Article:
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Novavax’s experimental coronavirus vaccine triggered antibodies in 100% of trial participants – Daily Mail

Novavax’s experimental coronavirus vaccine triggered antibodies in 100% of trial participants, study reveals

  • Novavax published ‘positive data’ from a phase 1 trial of its coronavirus vaccine in the New England Journal of Medicine on Friday 
  • All 108 volunteers dosed with the vaccine developed a antibodies to coronavirus after their second shot 
  • Novavax is launching its second phase of testing in older adults on the heels of the results
  • It comes as the CDC instructed states to prepare to distribute a vaccine by the end of October 

By Natalie Rahhal Us Health Editor

Published: | Updated:

Novavax reported ‘positive data’ on its experimental coronavirus vaccine on Wednesday. 

Its phase one trial in more than 100 Australian adults showed that the vaccine triggered the production of coronavirus antibodies – infection-fighting immune cells –  in everyone that got the shot after their second dose. 

No one involved in the early safety testing reported any serious side effects, and most ‘adverse events’ were deemed unrelated to the vaccine, according to a report published in the New England Journal of Medicine (NEJM). 

On the the heels of the results, Novavax announced that it it has launched the second half of the trial, in adults between ages 60 and 84 in the US and Australia.

Shares for Novavax rose four percent after the bell, and the results’ publication. 

It comes after the Centers for Disease Control and Prevention (CDC) sent instructions to state health departments to prepare for COVID-19 vaccines to be shipped by the end of October – days before the November 3 Presidential election.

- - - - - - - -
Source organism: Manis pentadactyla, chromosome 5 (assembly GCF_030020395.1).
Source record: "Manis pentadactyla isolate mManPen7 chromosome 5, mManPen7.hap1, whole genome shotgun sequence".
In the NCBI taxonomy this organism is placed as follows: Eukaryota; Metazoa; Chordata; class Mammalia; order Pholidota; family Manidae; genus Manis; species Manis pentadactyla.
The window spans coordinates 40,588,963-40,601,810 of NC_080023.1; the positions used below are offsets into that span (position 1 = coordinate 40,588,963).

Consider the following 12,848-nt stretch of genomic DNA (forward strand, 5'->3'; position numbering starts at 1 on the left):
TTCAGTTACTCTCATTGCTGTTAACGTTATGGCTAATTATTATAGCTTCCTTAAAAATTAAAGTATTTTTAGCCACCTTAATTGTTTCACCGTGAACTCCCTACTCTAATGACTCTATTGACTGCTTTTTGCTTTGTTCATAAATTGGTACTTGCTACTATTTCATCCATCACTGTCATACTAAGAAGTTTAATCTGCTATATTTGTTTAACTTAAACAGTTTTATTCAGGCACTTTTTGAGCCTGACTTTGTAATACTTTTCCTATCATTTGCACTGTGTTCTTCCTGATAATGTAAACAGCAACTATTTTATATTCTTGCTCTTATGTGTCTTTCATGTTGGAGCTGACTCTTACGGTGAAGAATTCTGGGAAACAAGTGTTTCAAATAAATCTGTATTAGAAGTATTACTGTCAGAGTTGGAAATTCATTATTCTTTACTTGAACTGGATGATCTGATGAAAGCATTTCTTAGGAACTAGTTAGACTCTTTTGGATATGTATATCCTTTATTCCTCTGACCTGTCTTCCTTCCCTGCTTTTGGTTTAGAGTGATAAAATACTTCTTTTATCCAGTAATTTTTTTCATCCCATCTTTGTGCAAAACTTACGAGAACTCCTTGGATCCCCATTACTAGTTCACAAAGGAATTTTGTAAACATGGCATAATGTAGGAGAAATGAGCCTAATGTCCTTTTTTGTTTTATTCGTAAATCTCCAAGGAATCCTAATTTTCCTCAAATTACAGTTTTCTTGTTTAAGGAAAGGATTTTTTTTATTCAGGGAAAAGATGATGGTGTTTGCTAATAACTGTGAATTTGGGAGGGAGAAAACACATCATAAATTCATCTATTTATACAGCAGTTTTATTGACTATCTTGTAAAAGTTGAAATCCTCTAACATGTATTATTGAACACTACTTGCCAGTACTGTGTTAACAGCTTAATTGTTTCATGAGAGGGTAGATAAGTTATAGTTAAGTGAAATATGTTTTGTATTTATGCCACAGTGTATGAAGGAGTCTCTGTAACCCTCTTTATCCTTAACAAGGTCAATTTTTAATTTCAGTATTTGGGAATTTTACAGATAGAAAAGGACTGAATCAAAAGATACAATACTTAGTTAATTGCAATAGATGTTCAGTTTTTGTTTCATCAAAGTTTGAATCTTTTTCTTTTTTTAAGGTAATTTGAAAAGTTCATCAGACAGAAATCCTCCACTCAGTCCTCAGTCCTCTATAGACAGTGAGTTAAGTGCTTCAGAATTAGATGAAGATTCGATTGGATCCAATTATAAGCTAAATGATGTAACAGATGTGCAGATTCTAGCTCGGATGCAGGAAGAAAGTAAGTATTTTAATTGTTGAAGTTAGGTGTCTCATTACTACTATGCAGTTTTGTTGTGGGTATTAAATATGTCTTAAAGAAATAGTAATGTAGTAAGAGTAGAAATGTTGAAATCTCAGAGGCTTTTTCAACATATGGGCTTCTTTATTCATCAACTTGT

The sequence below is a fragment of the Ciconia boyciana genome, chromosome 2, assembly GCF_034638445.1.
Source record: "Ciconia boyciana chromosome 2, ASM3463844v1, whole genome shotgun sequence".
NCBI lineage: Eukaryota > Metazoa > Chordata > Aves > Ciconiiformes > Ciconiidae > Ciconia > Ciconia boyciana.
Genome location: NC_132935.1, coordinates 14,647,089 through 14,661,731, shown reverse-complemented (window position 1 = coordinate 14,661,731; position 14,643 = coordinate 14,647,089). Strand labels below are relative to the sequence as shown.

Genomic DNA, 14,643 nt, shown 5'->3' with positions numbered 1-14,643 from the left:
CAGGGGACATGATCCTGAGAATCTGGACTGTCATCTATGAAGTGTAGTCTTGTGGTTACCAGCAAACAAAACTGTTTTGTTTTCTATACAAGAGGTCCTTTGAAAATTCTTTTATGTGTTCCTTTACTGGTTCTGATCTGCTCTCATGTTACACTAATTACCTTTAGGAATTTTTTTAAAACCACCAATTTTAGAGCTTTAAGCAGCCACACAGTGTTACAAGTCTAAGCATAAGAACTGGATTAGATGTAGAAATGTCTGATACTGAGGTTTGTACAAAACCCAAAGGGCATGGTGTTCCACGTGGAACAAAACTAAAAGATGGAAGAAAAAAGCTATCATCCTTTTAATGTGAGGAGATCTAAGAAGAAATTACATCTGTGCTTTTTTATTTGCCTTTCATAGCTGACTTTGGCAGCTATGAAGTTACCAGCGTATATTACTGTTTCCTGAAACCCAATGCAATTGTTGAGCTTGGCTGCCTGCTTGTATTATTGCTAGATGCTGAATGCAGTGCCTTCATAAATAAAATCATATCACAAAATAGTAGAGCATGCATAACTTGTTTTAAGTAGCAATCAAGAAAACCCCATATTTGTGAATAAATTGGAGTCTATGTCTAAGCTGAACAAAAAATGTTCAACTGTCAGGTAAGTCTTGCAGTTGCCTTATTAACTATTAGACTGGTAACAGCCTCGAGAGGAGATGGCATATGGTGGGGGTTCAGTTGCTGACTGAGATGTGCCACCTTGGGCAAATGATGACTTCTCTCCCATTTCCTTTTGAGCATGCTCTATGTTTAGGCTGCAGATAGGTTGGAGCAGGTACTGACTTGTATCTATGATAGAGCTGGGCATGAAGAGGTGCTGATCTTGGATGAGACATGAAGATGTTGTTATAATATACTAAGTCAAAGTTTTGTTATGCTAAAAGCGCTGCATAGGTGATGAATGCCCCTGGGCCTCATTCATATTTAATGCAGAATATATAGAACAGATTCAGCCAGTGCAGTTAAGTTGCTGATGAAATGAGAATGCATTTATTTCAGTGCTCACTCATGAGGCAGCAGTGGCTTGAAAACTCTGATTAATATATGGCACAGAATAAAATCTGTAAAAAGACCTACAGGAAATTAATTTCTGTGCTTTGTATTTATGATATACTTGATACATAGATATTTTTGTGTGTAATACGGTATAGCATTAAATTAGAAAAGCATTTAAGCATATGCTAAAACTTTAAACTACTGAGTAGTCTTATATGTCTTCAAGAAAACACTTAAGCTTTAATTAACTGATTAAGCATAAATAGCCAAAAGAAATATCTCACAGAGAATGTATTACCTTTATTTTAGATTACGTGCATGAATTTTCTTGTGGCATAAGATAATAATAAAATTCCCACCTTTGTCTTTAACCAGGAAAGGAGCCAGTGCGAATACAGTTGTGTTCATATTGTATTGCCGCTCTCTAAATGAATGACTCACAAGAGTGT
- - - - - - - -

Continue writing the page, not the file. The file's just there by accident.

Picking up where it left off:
Novavax’s vaccine uses synthesized pieces of the surface protein that the coronavirus uses to invade human cells and spurs antibody production. Pictured: Three potential coronavirus vaccines are kept in a tray at Novavax labs in Gaithersburg, Maryland (file)

For the first half of its phase 1/2 trial of its coronavirus vaccine, called NVX-CoV2373, Novavax dosed 108 volunteers between ages 18 and 59 with its vaccine. 

Eighty-three of those were given an adjuvanted form – a shot containing an immune response booster – while 25 got the vaccine sans adjuvant. 

All participants were vaccinated in two doses. 

All of the participants who got the shot with the extra immune response-booster developed antibodies in response to the ‘spike’ protein on the surface of the coronavirus. 

Some of them also developed ‘neutralizing’ antibodies – those that may be most capable of blocking the virus from invading cells. 

After a second dose of either form of the shot, everyone developed antibodies. 

As has been the case with all vaccines that have reached clinical trials, antibody levels people’s bodies generated in response to the shots were higher than the levels seen in the immune cell-rich plasma of people who have recovered from COVID-19. 

The next phase of testing will test the vaccine in about 1,500 older adults in the US and Australia and preliminary results are expected by year-end. 

Novavax announced preliminary results of the phase 1 trial in August. 

he company said it could start a large pivotal Phase 3 trial as soon as late September and, on a conference call, added that it could produce between one billion and two billion doses of the vaccine in 2021.    

Novavax research chief Gregory Glenn told Reuters the late-stage clinical trial could potentially glean enough data to obtain regulatory approvals as early as December. 

So far, the beginning of a phase 3 trial in the US has not been announced.  

Novavax, which has not produced a vaccine before, created a shot that contains synthesized pieces of the surface protein that the coronavirus uses to invade human cells.

The idea is that the protein will cause human cells to spur production of antibodies to fight the infection. 

 The Phase 2 will gauge the vaccine’s ability to prevent infections or reduce severity of COVID-19, in addition to safety and immune response, among a broader range of volunteers.